Learning to learn: the hidden value of dense books
Whenever I encounter a book that’s particularly dull, long or full of complicated words and concepts, I describe it as “dense.” A lot of textbooks fall under this category, as do most scholarly research articles and one or two sci-fi books (“Dune” by Frank Herbert is reminiscent of a college textbook on politics, and you run the risk of knocking the earth out of orbit if you drop a copy of “The Hitchhiker’s Guide to the Galaxy” by Douglas Adams).
My reading habits are slightly odd in that it takes a very good reason for me to put down a book. Sometimes I’ll even have a very good reason, and I’ll keep reading simply because I hate leaving a book half-read. As a result, I’ve stubbornly plowed through a decent number of very dense books. Oftentimes I’ll only have half an understanding of what I read, but I’ve come to appreciate the hidden value in difficult books.
A lot of important information often becomes encoded in dense reading material. Laws, for instance, are usually very heavy on jargon and difficult to read through if you don’t have extensive schooling in the field. Everyone would probably agree, however, that laws are important things to understand since they govern a large chunk of our lives. I would argue that the average person should be capable of going online to the Wisconsin State Legislature website, looking up a bill and understanding what it means.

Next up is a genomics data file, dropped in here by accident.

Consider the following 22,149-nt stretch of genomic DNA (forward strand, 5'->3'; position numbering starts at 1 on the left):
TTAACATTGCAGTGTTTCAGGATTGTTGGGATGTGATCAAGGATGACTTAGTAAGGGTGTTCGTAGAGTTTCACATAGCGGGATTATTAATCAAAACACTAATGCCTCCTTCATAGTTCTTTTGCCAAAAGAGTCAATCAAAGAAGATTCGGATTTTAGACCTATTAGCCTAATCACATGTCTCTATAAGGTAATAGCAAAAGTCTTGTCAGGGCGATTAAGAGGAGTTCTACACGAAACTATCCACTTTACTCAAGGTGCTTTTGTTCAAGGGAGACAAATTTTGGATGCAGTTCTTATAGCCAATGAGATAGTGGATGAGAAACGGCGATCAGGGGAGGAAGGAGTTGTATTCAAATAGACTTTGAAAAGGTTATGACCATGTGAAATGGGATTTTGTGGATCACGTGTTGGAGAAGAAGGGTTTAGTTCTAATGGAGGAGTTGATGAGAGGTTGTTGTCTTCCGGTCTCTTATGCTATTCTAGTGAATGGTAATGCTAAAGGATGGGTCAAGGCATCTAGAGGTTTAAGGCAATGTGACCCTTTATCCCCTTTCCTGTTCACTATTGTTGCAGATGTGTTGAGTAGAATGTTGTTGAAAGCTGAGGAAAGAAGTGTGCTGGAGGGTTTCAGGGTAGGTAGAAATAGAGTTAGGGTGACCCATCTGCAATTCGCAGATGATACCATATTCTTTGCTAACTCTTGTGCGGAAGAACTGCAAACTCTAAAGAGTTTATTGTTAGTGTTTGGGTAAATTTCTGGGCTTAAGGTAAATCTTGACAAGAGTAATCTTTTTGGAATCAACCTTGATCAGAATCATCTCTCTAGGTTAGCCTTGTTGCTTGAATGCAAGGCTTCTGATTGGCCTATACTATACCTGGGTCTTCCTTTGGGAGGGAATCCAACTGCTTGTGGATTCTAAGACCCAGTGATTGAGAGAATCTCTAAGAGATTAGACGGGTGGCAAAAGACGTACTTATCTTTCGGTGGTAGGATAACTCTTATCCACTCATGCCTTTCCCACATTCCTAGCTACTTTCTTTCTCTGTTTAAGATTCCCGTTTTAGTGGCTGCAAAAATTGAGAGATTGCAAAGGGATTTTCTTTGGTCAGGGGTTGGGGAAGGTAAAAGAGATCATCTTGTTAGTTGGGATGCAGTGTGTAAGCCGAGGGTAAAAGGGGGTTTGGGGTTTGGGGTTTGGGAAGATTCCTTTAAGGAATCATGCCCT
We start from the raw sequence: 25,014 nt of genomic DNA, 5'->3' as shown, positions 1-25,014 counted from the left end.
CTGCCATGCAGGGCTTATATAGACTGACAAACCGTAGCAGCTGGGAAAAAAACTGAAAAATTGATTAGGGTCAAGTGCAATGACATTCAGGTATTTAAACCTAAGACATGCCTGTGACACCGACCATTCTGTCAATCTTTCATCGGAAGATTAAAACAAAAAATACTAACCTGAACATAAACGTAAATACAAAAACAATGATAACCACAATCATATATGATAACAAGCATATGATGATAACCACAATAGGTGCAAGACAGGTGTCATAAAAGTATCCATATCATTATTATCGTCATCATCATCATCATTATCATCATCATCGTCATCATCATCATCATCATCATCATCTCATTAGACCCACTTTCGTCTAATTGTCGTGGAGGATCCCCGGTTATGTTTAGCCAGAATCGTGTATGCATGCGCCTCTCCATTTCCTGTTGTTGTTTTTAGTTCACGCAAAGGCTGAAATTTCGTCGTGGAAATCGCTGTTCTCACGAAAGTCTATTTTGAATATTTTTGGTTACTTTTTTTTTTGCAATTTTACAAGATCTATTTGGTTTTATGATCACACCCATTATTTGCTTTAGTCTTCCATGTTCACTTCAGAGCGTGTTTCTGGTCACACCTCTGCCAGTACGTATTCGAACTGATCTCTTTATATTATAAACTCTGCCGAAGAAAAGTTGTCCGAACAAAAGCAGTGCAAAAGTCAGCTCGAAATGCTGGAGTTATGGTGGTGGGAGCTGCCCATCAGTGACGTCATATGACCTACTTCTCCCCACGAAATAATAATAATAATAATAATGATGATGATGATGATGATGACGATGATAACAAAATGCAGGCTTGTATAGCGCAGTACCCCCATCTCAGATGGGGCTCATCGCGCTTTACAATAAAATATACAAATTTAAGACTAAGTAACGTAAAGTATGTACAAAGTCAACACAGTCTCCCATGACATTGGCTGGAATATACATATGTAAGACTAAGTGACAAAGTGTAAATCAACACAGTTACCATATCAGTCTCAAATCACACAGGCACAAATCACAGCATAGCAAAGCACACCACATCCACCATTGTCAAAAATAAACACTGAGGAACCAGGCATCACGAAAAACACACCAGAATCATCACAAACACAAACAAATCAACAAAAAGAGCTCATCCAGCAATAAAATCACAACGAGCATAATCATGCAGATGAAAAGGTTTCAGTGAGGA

I don’t think this is the case, though.
We’ve become used to having things broken down for us by teachers and media outlets into easy-to-digest bites of information coupled with color photos, helpful diagrams and bolded key words. It’s definitely not a bad way to get information, since it’s often extremely effective. However, if we rely too much on letting others break down information for us, we lose the ability to do it for ourselves.
Sometimes we need to understand information that no one else has thought to put into layman’s terms. For instance, you might find yourself with a research paper to write, and the professor requires that you cite five or six scholarly articles to support your essay. To do it right, you would have to understand what those five or six scholarly articles are talking about.
Reading dense books in your free time is a good way to practice for these instances. You can do it at your leisure; my method was to read one or two pages a night before bed (this was great because it doubled as a sleeping aid). As you go, you need not feel obligated to completely understand what you’re reading, but you can move slowly, test your ability to decode the overall meaning and practice looking up words that you don’t understand.
Pro tip: learn to memorize the Greek or Latin roots of prefixes and suffixes like “auto” or “meta.” If you understand the roots of words, you can often decode even the most complicated, terrifying-looking terms without having to look them up.
Learning how to read dense books is all about learning how to learn. If you train yourself to take in complicated information, you will no longer have to rely on others to translate it for you. No information will be beyond your reach, and there’s no telling what you’ll be capable of.
Sophia Koch is a student at the University of Wisconsin-River Falls.